Fun Find Friday
May 22, 2015
Location: Liberty Square, Magic Kingdom
The Liberty Tree Tavern is home to one of the most
delicious meals on Disney property. Included in the meal are slices
of turkey, ham, macaroni and cheese, green beans, but most
importantly, it is served with a side of Fun Finds!
Within the restaurant there are six different rooms
each themed around a different historical figure that made America
the great nation that it is today. While each room is scattered with
details to help characterise each person, there is a hidden detail
within each room that most guests overlook.
When the restaurant was first built, the Imagineers
shared a secret with the cast members who began working there
opening day. Each of the six rooms features one item that was owned
or created by the historical figure that the room represented. Today
we are going to be taking a look at this bookcase in the Benjamin
While at first glance the book case doesn't seem to
be anything exceptionally special, one item on the shelves is
extremely unique. When Benjamin Franklin was only 15 years old, he
began to work for his brother's newspaper, The New England
Courant. To help fill the various pages of the paper,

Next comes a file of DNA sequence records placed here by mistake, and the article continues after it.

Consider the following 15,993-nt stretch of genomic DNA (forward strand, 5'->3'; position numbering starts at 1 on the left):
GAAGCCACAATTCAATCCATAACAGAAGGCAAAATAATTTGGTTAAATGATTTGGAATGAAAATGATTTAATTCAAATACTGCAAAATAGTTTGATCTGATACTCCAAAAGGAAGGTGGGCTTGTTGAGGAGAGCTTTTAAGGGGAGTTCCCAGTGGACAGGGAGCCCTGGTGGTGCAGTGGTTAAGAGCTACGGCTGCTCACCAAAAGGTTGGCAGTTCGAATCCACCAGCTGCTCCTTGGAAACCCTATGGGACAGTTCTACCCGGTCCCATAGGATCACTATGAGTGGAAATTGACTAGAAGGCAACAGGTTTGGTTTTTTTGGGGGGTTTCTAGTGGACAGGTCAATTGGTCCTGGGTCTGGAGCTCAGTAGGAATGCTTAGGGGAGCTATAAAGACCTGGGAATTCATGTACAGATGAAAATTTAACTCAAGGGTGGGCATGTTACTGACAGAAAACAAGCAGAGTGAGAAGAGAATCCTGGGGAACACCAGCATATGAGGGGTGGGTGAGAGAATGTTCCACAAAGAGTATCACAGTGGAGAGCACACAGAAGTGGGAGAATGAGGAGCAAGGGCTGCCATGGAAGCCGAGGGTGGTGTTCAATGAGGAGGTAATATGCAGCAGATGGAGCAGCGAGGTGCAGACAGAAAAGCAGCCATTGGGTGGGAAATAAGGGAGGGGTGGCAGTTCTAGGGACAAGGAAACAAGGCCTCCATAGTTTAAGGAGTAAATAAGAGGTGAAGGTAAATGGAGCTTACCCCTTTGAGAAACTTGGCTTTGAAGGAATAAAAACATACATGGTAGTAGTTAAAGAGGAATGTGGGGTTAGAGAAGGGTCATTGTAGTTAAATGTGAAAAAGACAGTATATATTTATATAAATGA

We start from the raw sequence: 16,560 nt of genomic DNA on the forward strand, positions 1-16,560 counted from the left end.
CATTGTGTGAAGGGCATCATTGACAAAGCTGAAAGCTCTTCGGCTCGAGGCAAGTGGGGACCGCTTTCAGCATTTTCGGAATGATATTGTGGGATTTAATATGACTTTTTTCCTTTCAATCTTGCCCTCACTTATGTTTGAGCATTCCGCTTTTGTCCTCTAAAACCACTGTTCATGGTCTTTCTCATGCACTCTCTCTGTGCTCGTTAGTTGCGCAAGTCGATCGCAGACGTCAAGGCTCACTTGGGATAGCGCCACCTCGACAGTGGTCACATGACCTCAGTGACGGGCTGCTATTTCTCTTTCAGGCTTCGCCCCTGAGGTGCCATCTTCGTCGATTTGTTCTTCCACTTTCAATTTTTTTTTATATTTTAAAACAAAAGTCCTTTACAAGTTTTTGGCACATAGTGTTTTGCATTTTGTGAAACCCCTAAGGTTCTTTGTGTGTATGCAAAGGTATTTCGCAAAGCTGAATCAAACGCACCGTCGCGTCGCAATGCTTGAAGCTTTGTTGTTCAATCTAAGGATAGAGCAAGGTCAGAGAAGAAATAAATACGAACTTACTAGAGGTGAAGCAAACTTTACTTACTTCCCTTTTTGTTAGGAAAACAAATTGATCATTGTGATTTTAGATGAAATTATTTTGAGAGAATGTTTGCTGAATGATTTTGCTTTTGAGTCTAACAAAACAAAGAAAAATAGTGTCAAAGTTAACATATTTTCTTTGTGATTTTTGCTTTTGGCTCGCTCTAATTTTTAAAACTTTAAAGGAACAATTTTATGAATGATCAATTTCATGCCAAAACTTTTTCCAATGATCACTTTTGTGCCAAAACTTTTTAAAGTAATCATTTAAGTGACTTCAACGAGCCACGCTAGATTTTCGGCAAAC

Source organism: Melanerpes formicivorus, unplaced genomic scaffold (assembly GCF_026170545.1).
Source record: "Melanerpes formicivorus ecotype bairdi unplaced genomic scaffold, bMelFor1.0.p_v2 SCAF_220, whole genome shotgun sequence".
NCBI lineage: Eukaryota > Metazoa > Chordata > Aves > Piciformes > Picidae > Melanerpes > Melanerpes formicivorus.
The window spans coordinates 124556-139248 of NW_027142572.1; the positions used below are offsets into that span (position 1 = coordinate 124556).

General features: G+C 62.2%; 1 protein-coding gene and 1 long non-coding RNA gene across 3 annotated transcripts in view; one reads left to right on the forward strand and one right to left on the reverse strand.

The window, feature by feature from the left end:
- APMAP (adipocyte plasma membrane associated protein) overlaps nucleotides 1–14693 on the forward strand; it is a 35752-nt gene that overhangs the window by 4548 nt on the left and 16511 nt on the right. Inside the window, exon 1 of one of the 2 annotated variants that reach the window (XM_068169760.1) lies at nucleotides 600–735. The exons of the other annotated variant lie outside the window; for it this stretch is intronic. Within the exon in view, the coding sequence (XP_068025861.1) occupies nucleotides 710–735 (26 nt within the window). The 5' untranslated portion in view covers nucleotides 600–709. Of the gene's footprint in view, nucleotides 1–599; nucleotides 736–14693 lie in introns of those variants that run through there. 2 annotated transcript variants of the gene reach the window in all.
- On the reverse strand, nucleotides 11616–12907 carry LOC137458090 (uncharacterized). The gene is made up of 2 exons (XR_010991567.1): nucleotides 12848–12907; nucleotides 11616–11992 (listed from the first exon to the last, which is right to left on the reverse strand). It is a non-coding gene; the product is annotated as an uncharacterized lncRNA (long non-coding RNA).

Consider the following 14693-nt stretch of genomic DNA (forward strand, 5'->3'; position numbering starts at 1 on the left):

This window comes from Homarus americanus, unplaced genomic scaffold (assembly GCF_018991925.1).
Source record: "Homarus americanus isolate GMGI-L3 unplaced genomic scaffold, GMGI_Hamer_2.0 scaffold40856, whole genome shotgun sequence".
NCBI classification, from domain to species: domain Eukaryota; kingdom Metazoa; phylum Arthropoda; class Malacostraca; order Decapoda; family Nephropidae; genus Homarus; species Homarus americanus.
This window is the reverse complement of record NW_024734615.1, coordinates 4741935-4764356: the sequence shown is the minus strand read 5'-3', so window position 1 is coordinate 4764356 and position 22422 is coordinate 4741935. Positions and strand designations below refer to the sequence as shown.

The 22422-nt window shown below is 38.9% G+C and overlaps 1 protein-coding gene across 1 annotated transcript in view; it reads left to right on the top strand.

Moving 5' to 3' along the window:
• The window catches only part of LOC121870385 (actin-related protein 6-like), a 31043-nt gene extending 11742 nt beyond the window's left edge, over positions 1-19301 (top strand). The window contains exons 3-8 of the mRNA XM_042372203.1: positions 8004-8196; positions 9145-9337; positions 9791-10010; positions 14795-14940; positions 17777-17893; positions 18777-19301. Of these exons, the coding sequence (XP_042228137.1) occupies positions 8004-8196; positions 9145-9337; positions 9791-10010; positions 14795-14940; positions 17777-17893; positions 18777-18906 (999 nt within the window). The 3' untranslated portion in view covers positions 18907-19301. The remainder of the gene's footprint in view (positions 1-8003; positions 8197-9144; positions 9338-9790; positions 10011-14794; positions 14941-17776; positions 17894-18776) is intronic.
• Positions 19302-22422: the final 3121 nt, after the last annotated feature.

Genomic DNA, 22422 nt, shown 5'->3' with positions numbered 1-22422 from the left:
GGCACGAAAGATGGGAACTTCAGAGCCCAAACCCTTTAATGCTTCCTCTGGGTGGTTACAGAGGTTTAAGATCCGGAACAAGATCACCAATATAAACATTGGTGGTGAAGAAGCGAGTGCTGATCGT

Benjamin's brother, James, had some of his friends write articles to
be included in the paper. Ben, who wanted to contribute as well,
didn't think his brother would allow him to write due to the fact
that he was an apprentice so he came up with an idea. He began to
write letters to the newspaper under the pseudonym Silence
Silence Dogood's contributions to the paper became a
hot topic, but 16 letters latter Ben confessed he was the author
which caused a rift between Ben and his brother. Benjamin fled to
Pennsylvania where he continued to thrive in writing for various
papers that he eventually decided to write an almanac. In 1732,
Benjamin Franklin began to write under another pseudonym, Richard
Saunders, for his own annual almanac known as Poor Richard's
Almanack. The almanac would go on to be a annual best seller and
resulted in Benjamin Franklin entering a much bigger role in the
foundation of America.
I know what you're thinking: why the long history
lesson? About halfway up the bookshelf is an open book. The book?
None other than a first edition of Poor Richard's Almanack!
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